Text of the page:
Formally striking but too scattered and sluggish to function as a truly crackerjack serial-killer thriller, Cold Hell is a film that plainly wants to say something about multicultural European society in the 2010s. However, Austrian director Stefan Ruzowitzky (The Counterfeiters) can’t seem to juggle the film’s muddled political subtext with the visceral needs of a horror-crime epic. The film has a compelling lead in the form of Özge (Violetta Schurawlow), a Turkish cab driver in Vienna whose traumatic past and wary, explosive demeanor have cruelly isolated her. The character’s biographical particulars and Schurawlow’s haunted performance elevate her cat-and-mouse conflict with an otherwise bog-standard psychopath — a religiously motivated prostitute-killer whom Özge unwittingly spies from her apartment window. Some plot implausibilities notwithstanding, Cold Hell is familiar but gripping stuff, boasting grisly violence, white-knuckle set pieces, and a forlorn nocturnal cityscape. Still, the film’s bloated running time and ultimately unproductive engagement with matters of gender, ethnicity, and religion in modern Austria detract from such gratifying fundamentals. Rating: C+ [Now available to stream exclusively on Shudder.]
To describe Demon House as a pseudo-documentary would be too generous to director Zak Bagans, host of the Travel Channel’s paranormal series Ghost Adventures. Combining the sensational tackiness of most spirit-hunting hucksters with a wearisome dude-bro schtick, Bagans is not someone who could have ever plumbed the story of the 2011 Ammons haunting in Gary, Ind., with sobriety. His feature-length “investigation” into the incident, Demon House, is the expected slurry of chintzy re-creations, leading interview questions, and endless, tedious footage that doesn’t reveal much of anything. Some of the visual and sound effects in Demon House are legitimately unnerving, but even the film’s value as a cheesy campfire story is undercut by Bagans’ breathless yet droning pronouncements about a Satanic presence. It’s remarkable how stark the discrepancy is between, on the one hand, the feature’s air of doomsaying self-importance and, on the other, the puerile over-acting from the director and his crew while they are allegedly under “demonic influence” (i.e., Monster Energy drinks). Rating: D- [Now available to rent or purchase on Amazon, Google Play, iTunes, Vudu, and other platforms.]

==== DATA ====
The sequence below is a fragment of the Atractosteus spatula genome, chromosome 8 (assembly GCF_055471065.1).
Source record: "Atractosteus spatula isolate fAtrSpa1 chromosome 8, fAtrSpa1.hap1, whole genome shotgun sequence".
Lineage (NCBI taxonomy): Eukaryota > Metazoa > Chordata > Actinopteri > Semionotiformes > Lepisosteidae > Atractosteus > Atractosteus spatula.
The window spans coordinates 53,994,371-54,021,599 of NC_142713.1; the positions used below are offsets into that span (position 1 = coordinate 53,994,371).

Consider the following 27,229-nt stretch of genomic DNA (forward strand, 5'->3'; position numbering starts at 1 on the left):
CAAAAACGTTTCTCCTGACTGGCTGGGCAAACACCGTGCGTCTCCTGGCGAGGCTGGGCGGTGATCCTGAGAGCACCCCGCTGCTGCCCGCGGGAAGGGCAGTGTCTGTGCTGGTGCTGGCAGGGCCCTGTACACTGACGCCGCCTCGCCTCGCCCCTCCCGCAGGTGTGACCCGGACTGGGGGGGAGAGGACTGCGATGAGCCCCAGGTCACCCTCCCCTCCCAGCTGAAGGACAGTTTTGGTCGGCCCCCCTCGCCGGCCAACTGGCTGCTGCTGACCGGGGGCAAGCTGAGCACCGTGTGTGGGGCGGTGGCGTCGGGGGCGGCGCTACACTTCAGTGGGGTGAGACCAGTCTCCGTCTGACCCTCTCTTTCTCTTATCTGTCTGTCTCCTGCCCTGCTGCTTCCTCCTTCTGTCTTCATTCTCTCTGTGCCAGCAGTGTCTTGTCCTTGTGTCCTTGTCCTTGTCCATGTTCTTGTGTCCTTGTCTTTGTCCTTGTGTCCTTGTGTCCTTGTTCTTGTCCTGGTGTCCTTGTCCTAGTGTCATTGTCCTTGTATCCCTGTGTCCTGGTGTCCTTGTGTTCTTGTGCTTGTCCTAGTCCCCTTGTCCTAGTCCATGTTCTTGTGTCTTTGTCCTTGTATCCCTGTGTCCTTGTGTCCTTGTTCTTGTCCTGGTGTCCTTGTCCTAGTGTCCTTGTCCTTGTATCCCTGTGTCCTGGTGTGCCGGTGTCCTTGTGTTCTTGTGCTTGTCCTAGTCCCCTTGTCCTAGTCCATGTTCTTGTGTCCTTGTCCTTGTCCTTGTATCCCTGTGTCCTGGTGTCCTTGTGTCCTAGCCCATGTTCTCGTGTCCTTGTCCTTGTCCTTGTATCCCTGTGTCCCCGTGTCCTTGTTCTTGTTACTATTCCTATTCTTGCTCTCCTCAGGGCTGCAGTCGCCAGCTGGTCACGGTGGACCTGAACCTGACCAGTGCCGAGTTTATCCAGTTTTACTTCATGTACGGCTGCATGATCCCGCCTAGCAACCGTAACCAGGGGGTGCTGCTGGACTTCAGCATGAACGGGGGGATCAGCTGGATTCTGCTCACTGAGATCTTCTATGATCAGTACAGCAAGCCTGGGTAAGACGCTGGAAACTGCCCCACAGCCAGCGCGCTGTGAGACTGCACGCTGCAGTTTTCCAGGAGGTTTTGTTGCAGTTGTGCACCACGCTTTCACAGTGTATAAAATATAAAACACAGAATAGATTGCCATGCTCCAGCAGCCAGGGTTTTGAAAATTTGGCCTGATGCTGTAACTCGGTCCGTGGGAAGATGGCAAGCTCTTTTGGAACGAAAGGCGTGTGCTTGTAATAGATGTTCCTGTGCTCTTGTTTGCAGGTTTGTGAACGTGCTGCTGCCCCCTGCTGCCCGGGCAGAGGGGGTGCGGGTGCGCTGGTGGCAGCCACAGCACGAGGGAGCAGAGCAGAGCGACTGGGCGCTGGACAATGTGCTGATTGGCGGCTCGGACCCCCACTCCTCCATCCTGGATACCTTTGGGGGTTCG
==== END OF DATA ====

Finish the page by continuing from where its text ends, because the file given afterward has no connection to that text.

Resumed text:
Genre-hopping Taiwanese writer-director Giddens Ko gets originality points for using an over-cranked teens-vs.-vampires gorefest to present an allegory about the dehumanizing effects of bullying (on all parties involved). In Mon Mon Mon Monsters, an undead blood-sucking girl falls into the clutches of a pack of high-school sociopaths and their usual target, class misfit Lin (Yu-Kai Teng). Somewhat reluctantly, Lin joins in with his bullies as they torture the bound creature for their amusement and repurpose her black-magic-suffused blood for their own twisted schemes. Ko’s film is wickedly stylish and utterly bonkers, but it’s also somewhat enervating. The bullies are so shrill and over-the-top in their irredeemable awfulness, the feature’s effort to craft a scathing social satire about the amorality of modern youth feels sour and phony. Aficionados of Asian horror at its most comically excessive will enjoy Mon Mon Mon Monsters as a gonzo pleasure, but it’s too clumsy and unpleasant to be any kind of cult classic in the making. Rating: C+ [Now available to stream exclusively on Shudder.]